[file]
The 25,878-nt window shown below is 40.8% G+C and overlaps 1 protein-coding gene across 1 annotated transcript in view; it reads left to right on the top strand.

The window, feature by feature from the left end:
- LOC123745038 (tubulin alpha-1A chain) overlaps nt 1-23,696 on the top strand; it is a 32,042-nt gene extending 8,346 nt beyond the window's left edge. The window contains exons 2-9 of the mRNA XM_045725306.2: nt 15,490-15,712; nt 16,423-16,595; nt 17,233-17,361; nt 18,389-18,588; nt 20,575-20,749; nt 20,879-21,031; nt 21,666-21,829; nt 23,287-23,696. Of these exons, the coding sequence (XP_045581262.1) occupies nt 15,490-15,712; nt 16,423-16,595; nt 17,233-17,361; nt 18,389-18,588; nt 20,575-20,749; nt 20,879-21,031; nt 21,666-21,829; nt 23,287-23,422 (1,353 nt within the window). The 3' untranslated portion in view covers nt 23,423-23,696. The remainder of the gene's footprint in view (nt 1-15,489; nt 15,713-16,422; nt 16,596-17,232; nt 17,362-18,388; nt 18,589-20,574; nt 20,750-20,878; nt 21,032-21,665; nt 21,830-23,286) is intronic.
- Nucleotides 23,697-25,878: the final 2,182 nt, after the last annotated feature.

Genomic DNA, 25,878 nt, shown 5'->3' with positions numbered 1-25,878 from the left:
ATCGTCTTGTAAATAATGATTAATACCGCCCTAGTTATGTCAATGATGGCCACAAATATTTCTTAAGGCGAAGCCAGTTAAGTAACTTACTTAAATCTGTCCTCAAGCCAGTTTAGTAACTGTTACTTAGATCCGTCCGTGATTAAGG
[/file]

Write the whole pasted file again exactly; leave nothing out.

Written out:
The 25,878-nt window shown below is 40.8% G+C and overlaps 1 protein-coding gene across 1 annotated transcript in view; it reads left to right on the top strand.

The window, feature by feature from the left end:
- LOC123745038 (tubulin alpha-1A chain) overlaps nt 1-23,696 on the top strand; it is a 32,042-nt gene extending 8,346 nt beyond the window's left edge. The window contains exons 2-9 of the mRNA XM_045725306.2: nt 15,490-15,712; nt 16,423-16,595; nt 17,233-17,361; nt 18,389-18,588; nt 20,575-20,749; nt 20,879-21,031; nt 21,666-21,829; nt 23,287-23,696. Of these exons, the coding sequence (XP_045581262.1) occupies nt 15,490-15,712; nt 16,423-16,595; nt 17,233-17,361; nt 18,389-18,588; nt 20,575-20,749; nt 20,879-21,031; nt 21,666-21,829; nt 23,287-23,422 (1,353 nt within the window). The 3' untranslated portion in view covers nt 23,423-23,696. The remainder of the gene's footprint in view (nt 1-15,489; nt 15,713-16,422; nt 16,596-17,232; nt 17,362-18,388; nt 18,589-20,574; nt 20,750-20,878; nt 21,032-21,665; nt 21,830-23,286) is intronic.
- Nucleotides 23,697-25,878: the final 2,182 nt, after the last annotated feature.

Genomic DNA, 25,878 nt, shown 5'->3' with positions numbered 1-25,878 from the left:
ATCGTCTTGTAAATAATGATTAATACCGCCCTAGTTATGTCAATGATGGCCACAAATATTTCTTAAGGCGAAGCCAGTTAAGTAACTTACTTAAATCTGTCCTCAAGCCAGTTTAGTAACTGTTACTTAGATCCGTCCGTGATTAAGG